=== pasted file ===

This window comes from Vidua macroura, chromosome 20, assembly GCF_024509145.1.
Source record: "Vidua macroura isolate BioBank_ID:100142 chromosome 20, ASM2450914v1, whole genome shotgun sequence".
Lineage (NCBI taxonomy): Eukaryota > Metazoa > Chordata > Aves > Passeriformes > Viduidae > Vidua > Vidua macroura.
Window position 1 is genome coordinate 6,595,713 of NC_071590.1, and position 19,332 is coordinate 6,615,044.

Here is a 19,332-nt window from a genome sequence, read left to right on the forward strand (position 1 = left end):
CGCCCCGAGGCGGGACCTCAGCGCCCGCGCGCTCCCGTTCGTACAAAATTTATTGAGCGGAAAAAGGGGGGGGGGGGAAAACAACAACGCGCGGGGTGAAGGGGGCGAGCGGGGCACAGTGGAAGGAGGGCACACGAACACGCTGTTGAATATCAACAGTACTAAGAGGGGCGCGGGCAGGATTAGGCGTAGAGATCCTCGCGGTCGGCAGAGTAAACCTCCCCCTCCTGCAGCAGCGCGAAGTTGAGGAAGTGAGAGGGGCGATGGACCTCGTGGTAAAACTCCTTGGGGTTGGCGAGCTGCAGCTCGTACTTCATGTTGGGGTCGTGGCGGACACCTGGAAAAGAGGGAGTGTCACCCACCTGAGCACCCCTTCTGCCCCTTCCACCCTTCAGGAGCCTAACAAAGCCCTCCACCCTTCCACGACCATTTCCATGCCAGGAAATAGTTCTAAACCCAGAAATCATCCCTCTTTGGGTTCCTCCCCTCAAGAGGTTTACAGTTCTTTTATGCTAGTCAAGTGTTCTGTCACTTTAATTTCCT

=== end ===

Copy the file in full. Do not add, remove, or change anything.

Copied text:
This window comes from Vidua macroura, chromosome 20, assembly GCF_024509145.1.
Source record: "Vidua macroura isolate BioBank_ID:100142 chromosome 20, ASM2450914v1, whole genome shotgun sequence".
Lineage (NCBI taxonomy): Eukaryota > Metazoa > Chordata > Aves > Passeriformes > Viduidae > Vidua > Vidua macroura.
Window position 1 is genome coordinate 6,595,713 of NC_071590.1, and position 19,332 is coordinate 6,615,044.

Here is a 19,332-nt window from a genome sequence, read left to right on the forward strand (position 1 = left end):
CGCCCCGAGGCGGGACCTCAGCGCCCGCGCGCTCCCGTTCGTACAAAATTTATTGAGCGGAAAAAGGGGGGGGGGGGAAAACAACAACGCGCGGGGTGAAGGGGGCGAGCGGGGCACAGTGGAAGGAGGGCACACGAACACGCTGTTGAATATCAACAGTACTAAGAGGGGCGCGGGCAGGATTAGGCGTAGAGATCCTCGCGGTCGGCAGAGTAAACCTCCCCCTCCTGCAGCAGCGCGAAGTTGAGGAAGTGAGAGGGGCGATGGACCTCGTGGTAAAACTCCTTGGGGTTGGCGAGCTGCAGCTCGTACTTCATGTTGGGGTCGTGGCGGACACCTGGAAAAGAGGGAGTGTCACCCACCTGAGCACCCCTTCTGCCCCTTCCACCCTTCAGGAGCCTAACAAAGCCCTCCACCCTTCCACGACCATTTCCATGCCAGGAAATAGTTCTAAACCCAGAAATCATCCCTCTTTGGGTTCCTCCCCTCAAGAGGTTTACAGTTCTTTTATGCTAGTCAAGTGTTCTGTCACTTTAATTTCCT